In the spirit of the season, we are using our annual "12 days of the holidays" blog series to address new California laws and their impact on California employers. On this eleventh day of the holidays, my labor and employment attorney gave to me: eleven pipers piping and AB 701.
Who has seen the holiday movie "Elf"? In the film, Will Ferrell plays Buddy the Elf. When Buddy is working at Santa's Workshop, he is seen building the Etch a Sketch. His supervisor comes over, and Buddy says, "Ming Ming, I'm gonna be a little bit short on today's quota." Buddy informs Ming Ming that he made 85 Etch a Sketches that day and is then told he is 915 pieces off pace. In the next scene, Buddy the Elf is no longer making the Etch a Sketch. Instead, he is checking to see if the Jack in the Box toys work properly. A demotion? An adverse employment action? Perhaps. This is, in essence, what AB 701 addresses.
California is often at the forefront of employee protections, and AB 701 is no different. AB 701 is the first of its kind and is designed to provide additional protections to workers at warehouse fulfillment and distribution centers. Many of these facilities have mandatory quotas that employees must meet or face repercussions. With the pandemic, a massive surge for delivery ensued. Most everyone had groceries, cleaning products, household necessities, entertainment items, and just about anything else delivered to their home. Warehouse distribution centers and fulfillment centers were overloaded with demand. Employees were working around the clock, and the number of employees in this sector significantly increased. AB 701 infers that warehouse worker quotas increased during this time without the employees being provided any increase in wages or time allotted for employees to do their job safely or to take their required meal and rest periods. AB 701 addresses how an employer who uses quotas must act and what rights these employees have.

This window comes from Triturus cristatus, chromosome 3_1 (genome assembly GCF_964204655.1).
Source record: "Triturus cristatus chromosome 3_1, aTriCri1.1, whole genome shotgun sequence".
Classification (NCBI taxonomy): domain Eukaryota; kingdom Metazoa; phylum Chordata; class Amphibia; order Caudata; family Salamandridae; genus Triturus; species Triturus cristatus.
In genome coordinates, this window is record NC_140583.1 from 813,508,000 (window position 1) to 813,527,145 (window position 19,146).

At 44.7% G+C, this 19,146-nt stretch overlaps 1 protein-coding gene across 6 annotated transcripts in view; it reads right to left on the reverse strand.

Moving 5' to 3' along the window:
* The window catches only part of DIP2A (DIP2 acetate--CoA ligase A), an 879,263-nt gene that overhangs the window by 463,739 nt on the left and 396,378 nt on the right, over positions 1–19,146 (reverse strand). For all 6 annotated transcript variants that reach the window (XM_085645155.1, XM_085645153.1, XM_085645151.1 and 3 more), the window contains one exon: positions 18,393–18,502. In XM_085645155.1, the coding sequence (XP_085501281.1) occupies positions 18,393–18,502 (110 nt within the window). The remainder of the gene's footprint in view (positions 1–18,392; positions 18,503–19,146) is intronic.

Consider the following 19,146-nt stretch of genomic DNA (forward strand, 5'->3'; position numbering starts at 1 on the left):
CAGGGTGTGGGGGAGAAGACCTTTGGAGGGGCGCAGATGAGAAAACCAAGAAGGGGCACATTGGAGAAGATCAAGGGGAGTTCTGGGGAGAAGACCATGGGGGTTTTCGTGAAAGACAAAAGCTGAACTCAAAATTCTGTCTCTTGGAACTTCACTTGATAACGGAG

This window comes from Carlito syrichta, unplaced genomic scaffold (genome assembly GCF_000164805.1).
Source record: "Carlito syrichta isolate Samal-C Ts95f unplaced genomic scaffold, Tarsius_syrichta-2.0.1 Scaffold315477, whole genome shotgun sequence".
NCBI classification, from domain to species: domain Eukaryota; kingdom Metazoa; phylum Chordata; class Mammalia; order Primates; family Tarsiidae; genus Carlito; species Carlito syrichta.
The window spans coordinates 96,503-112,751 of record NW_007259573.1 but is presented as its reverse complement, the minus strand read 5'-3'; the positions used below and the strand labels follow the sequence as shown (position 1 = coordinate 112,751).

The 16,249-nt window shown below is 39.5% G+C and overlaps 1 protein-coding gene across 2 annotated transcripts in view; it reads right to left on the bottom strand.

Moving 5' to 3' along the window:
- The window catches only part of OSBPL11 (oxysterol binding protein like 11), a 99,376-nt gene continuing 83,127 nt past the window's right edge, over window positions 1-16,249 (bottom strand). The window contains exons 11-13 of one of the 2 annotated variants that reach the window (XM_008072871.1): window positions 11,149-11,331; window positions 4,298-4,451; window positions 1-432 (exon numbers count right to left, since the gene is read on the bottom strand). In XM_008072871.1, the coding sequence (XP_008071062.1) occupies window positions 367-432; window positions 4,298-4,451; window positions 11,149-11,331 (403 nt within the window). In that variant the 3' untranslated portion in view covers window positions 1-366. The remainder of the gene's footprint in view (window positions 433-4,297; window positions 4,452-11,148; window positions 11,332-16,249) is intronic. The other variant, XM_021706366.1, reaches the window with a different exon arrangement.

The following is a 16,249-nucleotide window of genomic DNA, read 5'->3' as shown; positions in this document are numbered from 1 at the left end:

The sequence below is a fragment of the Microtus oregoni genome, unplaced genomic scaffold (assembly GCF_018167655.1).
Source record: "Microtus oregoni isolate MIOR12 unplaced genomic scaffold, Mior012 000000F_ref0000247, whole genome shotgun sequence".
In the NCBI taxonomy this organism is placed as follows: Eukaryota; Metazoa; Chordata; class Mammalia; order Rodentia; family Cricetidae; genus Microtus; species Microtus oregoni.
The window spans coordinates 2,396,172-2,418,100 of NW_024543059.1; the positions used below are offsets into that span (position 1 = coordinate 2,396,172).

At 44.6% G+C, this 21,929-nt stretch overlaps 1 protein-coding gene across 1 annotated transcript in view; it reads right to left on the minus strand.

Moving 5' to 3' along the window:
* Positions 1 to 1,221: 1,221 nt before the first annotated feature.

While utilizing quotas is not required, certain warehouse facilities do require employees to meet quotas in a specified period of time or possibly face adverse employment actions, including but not limited to termination, for failure to do so. With the stress of quotas, employees may put their own well-being at risk, or that of others, in order to meet their quotas. AB 701 is designed to minimize these issues. It defines "employee work speed data" to mean information an employer collects, stores, analyzes, or interprets relating to an individual employee's performance of a quota, including, but not limited to, quantities of tasks performed, quantities of items or materials handled or produced, rates or speeds of tasks performed, measurements or metrics of employee performance in relation to a quota, and time categorized as performing tasks or not performing tasks. It does not include performance assessments, personnel records, or itemized statements. AB 701 further defines "quota" as a work standard under which an employee is assigned or required to perform at a specified productivity speed, or perform a quantified number of tasks, or to handle or produce a quantified amount of material within a defined time period and under which the employee may suffer an adverse employment action if they fail to complete the performance standard.